This place could not be any more different from the Sudan. Instead of a tent, I sleep in a comfortably furnished room in a house. I sleep under a blanket at night, rather than a sheet, or nothing at all. There is fresh fruit on the table at breakfast--passion fruit, miniature bananas, pineapple, green oranges. My skills thus far seem superfluous, and I wonder very often if I am really needed here. My French is rusty, and this adds to my doubt. But thus far everyone has been extremely courteous, even when I have to ask for a translation of the word for "gravel,"or "wheelbarrow,"or "internal order form."
I am in Bukavu, the capital of South Kivu, this week, getting "briefed"on the considerably complex security situation here, on my organization's activities in eastern Congo, on human resources procedures--how to hire and fire employees, how many days of vacation I get (8 days evey 3 months), on where I am allowed to walk in the city unaccompanied (nowhere). My program assistant has joined me in the city to help bring me up to speed on the banana wilt eradication project and help me develop a work and procurement plan for the coming year.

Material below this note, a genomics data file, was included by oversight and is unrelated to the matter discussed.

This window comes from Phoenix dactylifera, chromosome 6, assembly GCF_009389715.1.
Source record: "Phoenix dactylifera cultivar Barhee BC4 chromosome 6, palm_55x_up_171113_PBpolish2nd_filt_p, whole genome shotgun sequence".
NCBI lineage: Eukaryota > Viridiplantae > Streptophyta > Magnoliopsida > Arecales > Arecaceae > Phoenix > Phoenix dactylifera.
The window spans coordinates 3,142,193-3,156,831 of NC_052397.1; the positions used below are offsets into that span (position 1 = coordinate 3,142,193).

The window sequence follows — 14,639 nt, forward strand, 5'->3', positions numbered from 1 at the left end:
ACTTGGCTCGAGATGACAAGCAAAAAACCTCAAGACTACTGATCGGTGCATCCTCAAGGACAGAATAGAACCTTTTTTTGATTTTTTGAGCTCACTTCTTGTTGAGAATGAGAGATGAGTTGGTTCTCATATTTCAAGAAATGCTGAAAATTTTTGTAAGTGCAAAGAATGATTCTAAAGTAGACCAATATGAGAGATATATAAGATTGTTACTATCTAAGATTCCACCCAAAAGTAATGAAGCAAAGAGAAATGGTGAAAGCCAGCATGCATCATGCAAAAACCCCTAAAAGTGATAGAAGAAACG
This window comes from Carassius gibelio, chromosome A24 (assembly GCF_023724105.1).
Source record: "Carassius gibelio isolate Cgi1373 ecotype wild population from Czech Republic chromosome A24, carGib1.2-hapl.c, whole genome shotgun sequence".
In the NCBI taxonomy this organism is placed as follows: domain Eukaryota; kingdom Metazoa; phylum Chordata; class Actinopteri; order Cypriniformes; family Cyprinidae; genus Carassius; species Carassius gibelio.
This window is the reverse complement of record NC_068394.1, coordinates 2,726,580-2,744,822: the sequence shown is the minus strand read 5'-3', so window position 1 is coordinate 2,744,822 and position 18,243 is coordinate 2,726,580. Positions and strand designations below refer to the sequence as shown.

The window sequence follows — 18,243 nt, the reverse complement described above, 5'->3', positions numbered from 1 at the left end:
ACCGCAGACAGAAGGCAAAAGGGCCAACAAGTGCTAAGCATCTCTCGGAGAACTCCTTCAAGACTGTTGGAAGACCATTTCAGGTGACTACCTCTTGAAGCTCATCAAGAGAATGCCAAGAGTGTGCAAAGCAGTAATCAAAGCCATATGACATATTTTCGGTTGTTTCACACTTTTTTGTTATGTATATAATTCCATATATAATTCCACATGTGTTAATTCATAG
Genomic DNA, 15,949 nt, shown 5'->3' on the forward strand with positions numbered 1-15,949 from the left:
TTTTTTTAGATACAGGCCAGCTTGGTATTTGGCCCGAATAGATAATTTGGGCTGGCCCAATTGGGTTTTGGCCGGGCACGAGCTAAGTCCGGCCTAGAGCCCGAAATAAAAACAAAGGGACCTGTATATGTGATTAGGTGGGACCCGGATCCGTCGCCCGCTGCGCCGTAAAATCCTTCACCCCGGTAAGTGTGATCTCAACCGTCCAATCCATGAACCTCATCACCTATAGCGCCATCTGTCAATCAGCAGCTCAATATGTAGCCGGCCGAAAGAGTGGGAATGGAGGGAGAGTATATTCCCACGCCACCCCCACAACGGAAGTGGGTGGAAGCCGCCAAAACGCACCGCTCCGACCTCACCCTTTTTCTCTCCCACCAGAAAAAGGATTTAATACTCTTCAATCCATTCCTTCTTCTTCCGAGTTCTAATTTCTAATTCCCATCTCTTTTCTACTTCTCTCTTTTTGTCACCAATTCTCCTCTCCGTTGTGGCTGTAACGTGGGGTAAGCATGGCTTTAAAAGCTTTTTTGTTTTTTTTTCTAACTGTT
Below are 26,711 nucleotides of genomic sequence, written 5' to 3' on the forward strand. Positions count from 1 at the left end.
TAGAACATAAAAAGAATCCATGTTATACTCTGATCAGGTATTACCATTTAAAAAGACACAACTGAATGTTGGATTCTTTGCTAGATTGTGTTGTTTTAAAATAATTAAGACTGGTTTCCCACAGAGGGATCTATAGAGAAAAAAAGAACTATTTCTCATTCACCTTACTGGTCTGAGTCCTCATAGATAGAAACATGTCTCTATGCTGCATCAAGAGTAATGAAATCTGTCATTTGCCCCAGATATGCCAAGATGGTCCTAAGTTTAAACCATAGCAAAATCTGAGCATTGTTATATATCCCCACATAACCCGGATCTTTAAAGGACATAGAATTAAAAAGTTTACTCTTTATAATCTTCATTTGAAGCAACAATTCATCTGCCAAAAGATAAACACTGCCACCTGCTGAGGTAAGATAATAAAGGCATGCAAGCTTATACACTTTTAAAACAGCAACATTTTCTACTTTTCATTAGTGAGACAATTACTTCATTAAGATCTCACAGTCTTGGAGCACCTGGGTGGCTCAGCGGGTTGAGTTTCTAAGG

This week, Bukavu; next week, Goma, and finally, the field.
I am a smidge overwhelmed. I feel safe, and welcomed, and excited. I am just a bit intimidated by the responsibilities that I must assume in the near future, the nature of which I do not yet understand entirely, in a context that I cannot claim to understand at all.
So if my blogging slows down for a spell, that's why. I'll do my best to check in regularly, even if the entries are brief.